When you read this article, I will already be on sabbatical. However, on the day I am writing this, the calendar tells me I have 24 more days before I leave. My head is swimming with details, both of the things to be done at church and at home and those final travel details.
I have been living with the truth of what I have been told time and time again, that is, that I will still be me on sabbatical. Nothing magical happens that first day that transforms me into a better version of myself, able to be “more.” So, I know this: You will be with me. Just as I carry you all in my heart and mind throughout my days, I will carry you during this time away. As I rest those first few weeks and get my hands into some clay and yarn, ideas and prayers and stories will come to me because that is usually what happens. When I am traveling abroad, gorgeous views and art and ancient cities will inspire me in the work that I do, and I will be eager to share it with you. As I explore my home state and enjoy time with family and at the beach, stories of my family and work in this place along the Mississippi will be remembered and shared. That is what it means to be community, to be a part of a people and, for me, what it means to be pastor. We are connected, all of us.
In his book The Book of Forgiving, Desmond Tutu says, “In South Africa, Ubuntu is our way of making sense of the world. The word literally means ‘humanity.’ It is the philosophy and belief that a person is only a person through other people. In other words, we are human only in relation to other humans. Our humanity is bound up in one another and any tear in the fabric of connection between us must be repaired for us all to be made whole. This interconnectedness is the very root of who we are.” Who I am and who you are is defined by the relationships we have, even when we are separated. And, as I type this, I know this sounds somehow wrong because we are taught to be individuals, to stand out, to be able to stand on our own two feet and not really need anyone else. That, however, is not the way humanity works when it thrives. Instead, we are connected to each other and need one another to live our fullest life. My relationship with you has shaped who I am as a person and as a pastor and that will not change while I am away.
My current favorite song, the song that would be my “walk on” music if I ever needed any, is Rise Up by Andra Day. I love this song because it is a powerful song about the resilience of the human spirit. “And I’ll rise up. I’ll rise like the day. I’ll rise up. I’ll rise unafraid. I’ll rise up and I’ll do it a thousand times again. And I’ll rise up, high like the waves. I’ll rise up, in spite of the ache. I’ll rise up and I’ll do it a thousand times again.” Those words convey beauty enough, but that isn’t the whole of the song. Most of the song is about how we Rise Up together, “You’re broken down and tired of living life on a merry-go-round. And you can’t find the fighter, but I see it in you so we gonna walk it out and move mountains…When the silence isn’t quiet and it feels like it’s getting hard to breathe and I know you feel like dying, but I promise we’ll take the world to its feet and move mountains.” In those moments of deepest despair, it is the relationships in our lives that help us out, those people who are willing to walk with us that remind us that we can walk and we can move mountains. The best part of this song though is the bridge:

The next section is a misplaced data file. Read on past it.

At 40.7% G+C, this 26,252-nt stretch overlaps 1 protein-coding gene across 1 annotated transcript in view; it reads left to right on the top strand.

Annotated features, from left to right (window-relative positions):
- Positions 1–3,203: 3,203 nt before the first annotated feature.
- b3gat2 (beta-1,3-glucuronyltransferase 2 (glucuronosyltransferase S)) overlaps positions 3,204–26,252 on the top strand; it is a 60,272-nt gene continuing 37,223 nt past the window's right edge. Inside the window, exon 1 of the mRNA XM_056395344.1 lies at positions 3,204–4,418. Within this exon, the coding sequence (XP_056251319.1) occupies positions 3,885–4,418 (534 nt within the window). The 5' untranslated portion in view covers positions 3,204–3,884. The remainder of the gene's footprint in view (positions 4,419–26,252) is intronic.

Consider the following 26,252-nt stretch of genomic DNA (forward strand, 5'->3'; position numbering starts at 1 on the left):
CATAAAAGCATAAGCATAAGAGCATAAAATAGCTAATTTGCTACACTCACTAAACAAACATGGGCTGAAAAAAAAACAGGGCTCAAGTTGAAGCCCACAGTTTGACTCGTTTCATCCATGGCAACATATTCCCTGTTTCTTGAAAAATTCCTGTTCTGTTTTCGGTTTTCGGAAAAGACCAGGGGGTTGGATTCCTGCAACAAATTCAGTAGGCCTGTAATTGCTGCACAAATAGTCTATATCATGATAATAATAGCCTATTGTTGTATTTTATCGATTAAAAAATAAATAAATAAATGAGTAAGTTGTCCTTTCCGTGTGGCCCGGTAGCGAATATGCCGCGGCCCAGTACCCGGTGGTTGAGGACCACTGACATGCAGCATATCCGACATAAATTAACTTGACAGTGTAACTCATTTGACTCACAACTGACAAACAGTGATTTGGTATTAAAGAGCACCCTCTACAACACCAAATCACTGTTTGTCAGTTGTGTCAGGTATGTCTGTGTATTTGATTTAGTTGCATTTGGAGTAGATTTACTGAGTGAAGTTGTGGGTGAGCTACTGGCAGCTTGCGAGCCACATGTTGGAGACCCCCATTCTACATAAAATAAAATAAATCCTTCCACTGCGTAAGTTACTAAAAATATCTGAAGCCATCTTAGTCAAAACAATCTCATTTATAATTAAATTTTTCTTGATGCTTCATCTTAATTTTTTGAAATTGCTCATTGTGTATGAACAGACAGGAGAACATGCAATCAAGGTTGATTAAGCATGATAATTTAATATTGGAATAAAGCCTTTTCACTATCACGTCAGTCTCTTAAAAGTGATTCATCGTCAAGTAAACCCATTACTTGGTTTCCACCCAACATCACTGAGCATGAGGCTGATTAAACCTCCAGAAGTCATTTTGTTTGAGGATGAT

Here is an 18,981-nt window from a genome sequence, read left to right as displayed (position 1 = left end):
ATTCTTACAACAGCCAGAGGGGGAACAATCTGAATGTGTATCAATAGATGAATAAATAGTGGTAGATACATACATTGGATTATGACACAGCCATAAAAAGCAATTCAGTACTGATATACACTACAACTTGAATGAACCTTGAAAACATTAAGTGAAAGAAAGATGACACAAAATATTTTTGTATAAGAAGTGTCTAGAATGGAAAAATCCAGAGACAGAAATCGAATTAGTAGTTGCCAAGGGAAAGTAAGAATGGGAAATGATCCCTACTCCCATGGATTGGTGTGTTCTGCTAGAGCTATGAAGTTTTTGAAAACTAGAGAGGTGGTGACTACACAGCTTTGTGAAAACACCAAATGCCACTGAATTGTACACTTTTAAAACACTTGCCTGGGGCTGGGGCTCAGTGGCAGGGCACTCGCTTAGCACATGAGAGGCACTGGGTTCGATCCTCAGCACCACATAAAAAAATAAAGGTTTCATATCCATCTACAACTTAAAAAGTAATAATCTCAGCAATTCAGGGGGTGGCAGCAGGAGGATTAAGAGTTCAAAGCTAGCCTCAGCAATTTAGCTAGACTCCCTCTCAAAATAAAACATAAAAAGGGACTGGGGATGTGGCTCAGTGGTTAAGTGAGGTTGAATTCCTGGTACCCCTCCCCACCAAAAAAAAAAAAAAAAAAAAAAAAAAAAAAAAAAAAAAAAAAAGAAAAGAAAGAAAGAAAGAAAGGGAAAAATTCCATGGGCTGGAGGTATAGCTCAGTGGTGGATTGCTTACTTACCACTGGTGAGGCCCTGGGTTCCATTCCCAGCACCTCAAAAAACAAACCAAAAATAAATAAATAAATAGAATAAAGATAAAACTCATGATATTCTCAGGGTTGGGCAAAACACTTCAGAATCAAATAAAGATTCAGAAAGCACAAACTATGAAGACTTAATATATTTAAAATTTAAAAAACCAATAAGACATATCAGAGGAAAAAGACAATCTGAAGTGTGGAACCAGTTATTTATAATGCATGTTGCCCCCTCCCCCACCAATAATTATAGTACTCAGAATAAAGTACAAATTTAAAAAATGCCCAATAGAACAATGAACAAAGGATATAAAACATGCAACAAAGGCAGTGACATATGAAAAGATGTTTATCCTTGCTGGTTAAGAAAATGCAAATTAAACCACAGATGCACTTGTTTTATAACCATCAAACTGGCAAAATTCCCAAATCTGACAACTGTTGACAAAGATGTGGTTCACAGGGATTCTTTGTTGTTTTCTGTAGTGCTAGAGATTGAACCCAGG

All we need all we need is hope
And for that we have each other
And for that we have each other
And we will rise
We will rise
Friends, we rise and fall together, bound to one another by our shared humanity and that means something, especially for those of us who profess to follow Jesus. We are a people of hope, and hope is the strongest when we share it together. We give each other hope and encouragement. That is what I have experienced with you in the gifting of this sabbatical: Encouragement and hope. I am often overwhelmed by the extravagance of this time away, of the time and energy put into the grant by so many people that made all of this possible, by the grace and joy with which it was given and the support of our amazing staff.
The verse that defines how I live my life, “You shall love the Lord your God with all of your heart and all of your soul and all of your mind and with all your strength… And you shall love your neighbor as yourself. There is no other commandment greater than these” (Mark 12:30-31), is about our shared humanity lived out in the love of God. Together, we embark on this journey of sabbatical, exploring our shared stories of God’s work in our lives and what it means that we are community as we travel different roads for a while. I look forward to when I return and we share stories together. You will be in my prayers, and I covet your prayers that this time away will be all it needs to be.